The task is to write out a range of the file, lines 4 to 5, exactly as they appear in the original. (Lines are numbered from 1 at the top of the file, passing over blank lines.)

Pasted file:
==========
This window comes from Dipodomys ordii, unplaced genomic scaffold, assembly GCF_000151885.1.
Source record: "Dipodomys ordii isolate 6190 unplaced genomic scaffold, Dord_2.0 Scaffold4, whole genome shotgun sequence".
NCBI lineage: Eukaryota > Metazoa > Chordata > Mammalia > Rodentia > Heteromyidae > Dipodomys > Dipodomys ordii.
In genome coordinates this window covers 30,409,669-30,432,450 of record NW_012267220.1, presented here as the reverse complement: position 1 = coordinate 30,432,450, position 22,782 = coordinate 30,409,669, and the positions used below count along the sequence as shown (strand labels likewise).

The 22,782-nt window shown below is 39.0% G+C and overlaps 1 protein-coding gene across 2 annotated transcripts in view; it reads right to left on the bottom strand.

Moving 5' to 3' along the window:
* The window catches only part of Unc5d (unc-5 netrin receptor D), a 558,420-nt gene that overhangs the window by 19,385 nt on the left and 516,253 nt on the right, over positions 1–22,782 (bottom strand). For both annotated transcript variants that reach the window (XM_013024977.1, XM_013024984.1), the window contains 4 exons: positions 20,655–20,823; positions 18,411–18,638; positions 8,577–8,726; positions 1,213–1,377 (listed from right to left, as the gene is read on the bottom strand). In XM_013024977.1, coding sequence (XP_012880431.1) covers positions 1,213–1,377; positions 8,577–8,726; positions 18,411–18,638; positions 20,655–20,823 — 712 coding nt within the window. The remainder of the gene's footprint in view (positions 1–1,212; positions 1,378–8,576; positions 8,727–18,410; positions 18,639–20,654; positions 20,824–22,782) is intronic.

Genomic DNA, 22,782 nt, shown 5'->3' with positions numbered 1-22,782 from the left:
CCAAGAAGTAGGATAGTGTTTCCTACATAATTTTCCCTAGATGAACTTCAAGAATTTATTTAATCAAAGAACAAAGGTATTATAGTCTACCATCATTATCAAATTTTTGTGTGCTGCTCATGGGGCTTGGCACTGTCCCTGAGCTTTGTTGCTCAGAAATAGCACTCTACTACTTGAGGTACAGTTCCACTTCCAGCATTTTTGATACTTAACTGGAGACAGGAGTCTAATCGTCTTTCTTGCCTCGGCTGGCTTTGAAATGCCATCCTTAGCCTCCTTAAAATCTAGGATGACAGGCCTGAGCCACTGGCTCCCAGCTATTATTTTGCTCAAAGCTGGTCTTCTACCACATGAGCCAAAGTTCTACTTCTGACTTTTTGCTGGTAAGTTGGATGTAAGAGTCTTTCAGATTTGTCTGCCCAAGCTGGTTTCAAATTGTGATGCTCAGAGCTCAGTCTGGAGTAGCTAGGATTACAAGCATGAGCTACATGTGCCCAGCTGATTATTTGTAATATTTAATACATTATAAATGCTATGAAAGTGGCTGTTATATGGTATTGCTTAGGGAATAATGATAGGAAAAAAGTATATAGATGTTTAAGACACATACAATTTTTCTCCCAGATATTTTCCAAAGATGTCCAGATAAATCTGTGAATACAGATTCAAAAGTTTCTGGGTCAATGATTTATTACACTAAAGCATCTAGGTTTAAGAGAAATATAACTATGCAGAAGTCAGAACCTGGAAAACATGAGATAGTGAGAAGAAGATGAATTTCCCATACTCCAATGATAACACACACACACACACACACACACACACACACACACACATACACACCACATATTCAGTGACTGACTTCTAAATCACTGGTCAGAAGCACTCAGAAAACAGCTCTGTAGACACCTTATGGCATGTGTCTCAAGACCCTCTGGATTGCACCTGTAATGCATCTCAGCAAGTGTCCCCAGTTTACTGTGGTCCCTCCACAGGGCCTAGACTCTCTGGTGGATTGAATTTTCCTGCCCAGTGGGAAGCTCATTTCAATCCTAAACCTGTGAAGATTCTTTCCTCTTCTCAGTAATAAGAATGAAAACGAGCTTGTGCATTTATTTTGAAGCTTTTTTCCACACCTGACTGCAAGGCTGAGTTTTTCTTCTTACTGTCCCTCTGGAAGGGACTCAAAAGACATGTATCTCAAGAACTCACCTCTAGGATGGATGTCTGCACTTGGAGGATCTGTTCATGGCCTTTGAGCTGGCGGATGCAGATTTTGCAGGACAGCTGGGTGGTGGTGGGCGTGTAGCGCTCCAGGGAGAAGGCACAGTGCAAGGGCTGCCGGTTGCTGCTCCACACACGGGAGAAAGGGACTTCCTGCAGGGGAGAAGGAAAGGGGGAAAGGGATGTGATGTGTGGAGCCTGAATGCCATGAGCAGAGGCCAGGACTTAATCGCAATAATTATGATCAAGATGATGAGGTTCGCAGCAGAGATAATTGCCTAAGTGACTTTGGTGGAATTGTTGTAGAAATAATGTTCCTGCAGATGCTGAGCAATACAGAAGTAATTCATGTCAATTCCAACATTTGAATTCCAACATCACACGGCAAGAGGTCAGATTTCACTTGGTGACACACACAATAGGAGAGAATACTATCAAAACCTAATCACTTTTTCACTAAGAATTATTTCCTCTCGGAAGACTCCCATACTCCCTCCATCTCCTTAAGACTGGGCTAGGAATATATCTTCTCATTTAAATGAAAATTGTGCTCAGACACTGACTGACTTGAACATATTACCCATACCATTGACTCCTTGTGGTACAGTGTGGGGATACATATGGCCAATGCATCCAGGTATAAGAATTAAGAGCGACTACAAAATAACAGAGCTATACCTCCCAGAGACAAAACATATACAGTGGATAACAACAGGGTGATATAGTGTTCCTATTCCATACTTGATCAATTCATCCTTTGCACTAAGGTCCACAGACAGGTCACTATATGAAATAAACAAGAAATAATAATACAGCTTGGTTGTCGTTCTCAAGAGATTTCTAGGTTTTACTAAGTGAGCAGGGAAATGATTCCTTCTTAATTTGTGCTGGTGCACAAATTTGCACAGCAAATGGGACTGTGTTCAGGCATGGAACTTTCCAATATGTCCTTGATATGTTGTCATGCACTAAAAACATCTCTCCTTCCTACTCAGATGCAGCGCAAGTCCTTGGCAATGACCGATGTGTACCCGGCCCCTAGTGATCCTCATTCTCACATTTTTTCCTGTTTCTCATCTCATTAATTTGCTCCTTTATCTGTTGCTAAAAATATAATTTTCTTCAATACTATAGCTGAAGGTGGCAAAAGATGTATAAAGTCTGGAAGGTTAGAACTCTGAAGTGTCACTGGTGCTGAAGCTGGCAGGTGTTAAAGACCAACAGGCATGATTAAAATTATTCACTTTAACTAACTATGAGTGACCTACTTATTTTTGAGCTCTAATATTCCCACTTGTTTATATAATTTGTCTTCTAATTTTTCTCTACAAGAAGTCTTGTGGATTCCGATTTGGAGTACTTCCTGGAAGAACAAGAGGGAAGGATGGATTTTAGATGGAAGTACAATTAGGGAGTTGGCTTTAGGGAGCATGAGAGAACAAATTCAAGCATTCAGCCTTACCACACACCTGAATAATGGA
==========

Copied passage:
In genome coordinates this window covers 30,409,669-30,432,450 of record NW_012267220.1, presented here as the reverse complement: position 1 = coordinate 30,432,450, position 22,782 = coordinate 30,409,669, and the positions used below count along the sequence as shown (strand labels likewise).

The 22,782-nt window shown below is 39.0% G+C and overlaps 1 protein-coding gene across 2 annotated transcripts in view; it reads right to left on the bottom strand.